That feels like forever ago. I was nineteen when I worked for the record label. My dad was in the industry, and while I love music, I didn’t feel like that was my realm. Growing up, I was clearly interested in fashion and always wanted to have a store. When I worked at the label, I was in the marketing department. I did a lot of administration stuff, but also social-media marketing, which really influenced my career path.


It can be tempting to assume that an arts degree will lead to a job in a creative field. But you’ve taken another route, and tackled so many creative ventures.
They’ve all fed into each other, which is an important part of my process and journey. I can see how each endeavor I’ve undertaken over the last ten years has played its own part in leading to Goodwin. I started Pennyweight at the record label. It was a demanding job with a small staff, and I needed a creative project on the side. I needed an outlet. Honestly, I didn’t know what I was doing, but I felt the need to document what inspired me. To see it naturally evolve into Goodwin is something I never would have anticipated when it started.

Goodwin seems to combine the natural with the ornamental. I noticed you have a tattoo of a tree on your forearm, which seems the perfect representation of the two. Does it have any connection to your identity as a maker?
Nature has a huge impact on what I’m doing, especially in terms of texture. In my home, that translates into wood and leather. I’m always looking for the right balance, so it’s not all one note. With clothing, that’s also so important. With Goodwin, I really focus on high-quality, ethically sourced materials.

For me, the tattoo actually ties into what we were talking about earlier, in terms of life experiences growing into and informing each other. The tree is very much a symbol of growth and change. I try to look at life that way; the cycles we go through, the seasons. It helps me when I feel like I’ve been cut back to a stump.



You seem to be part of a larger movement today of women in fashion owning their own designs and promoting their own aesthetics.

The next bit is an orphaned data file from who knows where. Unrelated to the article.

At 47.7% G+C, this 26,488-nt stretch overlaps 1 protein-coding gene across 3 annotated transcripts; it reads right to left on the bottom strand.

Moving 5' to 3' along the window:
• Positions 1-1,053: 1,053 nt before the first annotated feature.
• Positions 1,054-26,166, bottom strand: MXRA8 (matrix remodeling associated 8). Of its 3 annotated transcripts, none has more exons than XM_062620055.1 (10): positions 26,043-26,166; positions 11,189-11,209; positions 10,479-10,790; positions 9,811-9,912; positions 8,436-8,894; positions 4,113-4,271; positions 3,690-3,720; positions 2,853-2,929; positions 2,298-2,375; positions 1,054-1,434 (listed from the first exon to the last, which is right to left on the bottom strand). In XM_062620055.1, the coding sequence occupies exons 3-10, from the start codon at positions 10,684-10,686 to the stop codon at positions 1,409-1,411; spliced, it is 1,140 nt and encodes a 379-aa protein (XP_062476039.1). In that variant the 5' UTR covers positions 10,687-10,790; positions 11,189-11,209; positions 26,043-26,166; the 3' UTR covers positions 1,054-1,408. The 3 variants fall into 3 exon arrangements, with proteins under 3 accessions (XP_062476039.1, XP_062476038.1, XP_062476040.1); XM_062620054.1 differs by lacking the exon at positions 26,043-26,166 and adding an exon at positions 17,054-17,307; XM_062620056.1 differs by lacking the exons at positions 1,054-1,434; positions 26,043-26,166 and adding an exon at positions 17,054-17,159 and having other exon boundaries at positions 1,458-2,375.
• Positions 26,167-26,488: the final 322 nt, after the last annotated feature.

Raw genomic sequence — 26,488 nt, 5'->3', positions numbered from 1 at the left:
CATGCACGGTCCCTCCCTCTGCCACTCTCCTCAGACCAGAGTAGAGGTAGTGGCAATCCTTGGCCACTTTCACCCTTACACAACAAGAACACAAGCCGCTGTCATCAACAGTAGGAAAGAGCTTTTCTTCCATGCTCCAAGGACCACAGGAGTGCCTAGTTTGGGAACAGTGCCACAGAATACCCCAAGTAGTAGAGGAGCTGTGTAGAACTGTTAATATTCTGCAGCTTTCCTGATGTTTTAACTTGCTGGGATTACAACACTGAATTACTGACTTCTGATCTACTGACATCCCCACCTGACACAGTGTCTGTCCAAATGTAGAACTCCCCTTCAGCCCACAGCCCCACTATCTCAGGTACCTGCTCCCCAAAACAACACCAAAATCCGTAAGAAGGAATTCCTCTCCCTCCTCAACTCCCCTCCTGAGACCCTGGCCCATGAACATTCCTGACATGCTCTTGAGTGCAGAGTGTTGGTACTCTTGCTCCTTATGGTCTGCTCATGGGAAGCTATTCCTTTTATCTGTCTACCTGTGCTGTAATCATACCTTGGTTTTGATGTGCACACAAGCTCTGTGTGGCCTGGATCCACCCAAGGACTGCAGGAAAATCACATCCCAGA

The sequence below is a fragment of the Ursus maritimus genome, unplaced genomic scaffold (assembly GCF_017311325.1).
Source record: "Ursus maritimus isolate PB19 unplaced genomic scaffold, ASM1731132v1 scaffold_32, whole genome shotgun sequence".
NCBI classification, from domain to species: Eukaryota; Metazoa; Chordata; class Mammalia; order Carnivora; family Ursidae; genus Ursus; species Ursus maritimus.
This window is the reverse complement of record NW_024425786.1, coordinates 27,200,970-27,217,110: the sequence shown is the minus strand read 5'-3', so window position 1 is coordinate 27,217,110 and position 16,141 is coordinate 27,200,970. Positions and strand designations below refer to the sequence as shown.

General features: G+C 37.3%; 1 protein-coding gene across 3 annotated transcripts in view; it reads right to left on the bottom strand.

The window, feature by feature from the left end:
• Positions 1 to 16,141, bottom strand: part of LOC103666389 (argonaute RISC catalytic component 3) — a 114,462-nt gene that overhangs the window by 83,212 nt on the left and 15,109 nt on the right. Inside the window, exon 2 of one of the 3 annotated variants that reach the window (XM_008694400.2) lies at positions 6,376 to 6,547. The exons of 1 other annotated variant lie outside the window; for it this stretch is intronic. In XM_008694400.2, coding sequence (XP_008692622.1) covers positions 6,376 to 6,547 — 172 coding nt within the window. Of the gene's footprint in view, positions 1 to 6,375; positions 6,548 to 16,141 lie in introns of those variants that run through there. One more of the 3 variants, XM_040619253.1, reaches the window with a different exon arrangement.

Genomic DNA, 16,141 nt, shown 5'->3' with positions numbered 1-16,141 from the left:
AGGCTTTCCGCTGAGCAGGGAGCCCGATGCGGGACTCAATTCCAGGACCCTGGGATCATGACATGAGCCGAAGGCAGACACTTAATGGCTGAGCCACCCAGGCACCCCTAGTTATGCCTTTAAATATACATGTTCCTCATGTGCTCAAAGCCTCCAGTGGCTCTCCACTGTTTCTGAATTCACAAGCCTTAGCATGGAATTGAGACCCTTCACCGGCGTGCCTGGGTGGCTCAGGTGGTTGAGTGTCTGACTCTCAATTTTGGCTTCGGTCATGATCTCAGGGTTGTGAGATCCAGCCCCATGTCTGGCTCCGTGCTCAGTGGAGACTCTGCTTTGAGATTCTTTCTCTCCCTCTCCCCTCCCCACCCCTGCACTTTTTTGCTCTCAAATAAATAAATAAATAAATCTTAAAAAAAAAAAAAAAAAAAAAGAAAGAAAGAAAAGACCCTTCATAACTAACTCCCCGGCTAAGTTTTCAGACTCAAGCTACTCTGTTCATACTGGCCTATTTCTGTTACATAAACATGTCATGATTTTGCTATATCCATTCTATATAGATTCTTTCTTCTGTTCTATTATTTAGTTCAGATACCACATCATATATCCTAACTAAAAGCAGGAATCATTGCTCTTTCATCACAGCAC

Supporting women in business is a huge passion of mine, and creating a space for designers to have a platform. In whatever small way I can, I want to give others a voice, share a story or make a connection.

My spring collection this year features a lineup of all-female designers to create exclusive products for Goodwin. Sometimes it’ll be a completely new design, or a current style in a new material, color or pattern. I’m all about simplifying life. The whole “fewer, better things” ethos is important.

As a creative consultant, stylist and art director, how do your three interests coalesce into your new project, Goodwin?
Goodwin has really been my more-than-full-time job since I launched it. The heart of what I’m doing is providing a distinct platform for brands and designers, from consulting to styling. Pennyweight has opened up a lot of doors to work with a variety of home and fashion brands—even some that seem random, like Benjamin Moore Paints.

It all points back to what I’m passionate about: people and a collaborative spirit. The Old English meaning behind “Goodwin” is “good friend.” Even though it might sound cheesy, I’ve been able to build so many amazing friendships through this community, from designers to photographers to consultants. I’m always inspired by the people around me.

I wear a lot of hats as a new business owner, and every day looks a little different. But my former roles all naturally feed into each other. I know all these different angles to marketing, social media and creative styling. These days, I also love working individually with a person to bring their collections to life.


What are you excited about for the future?
I think connection is at the root of it all this year. I have plans to take Goodwin on the road to meet my customers across the country, face to face. I’m excited to see people come together, whatever their background or beliefs may be. It’s an important time right now to support one another. Even though I love the internet and social media, I really want to focus on personal interactions, and to build something outside of the online world.

This story originally appeared in ALIVE Issue 3, 2017. Purchase Issue 3 and become an ALIVE member.

Photograph by Attilio D’Agostino.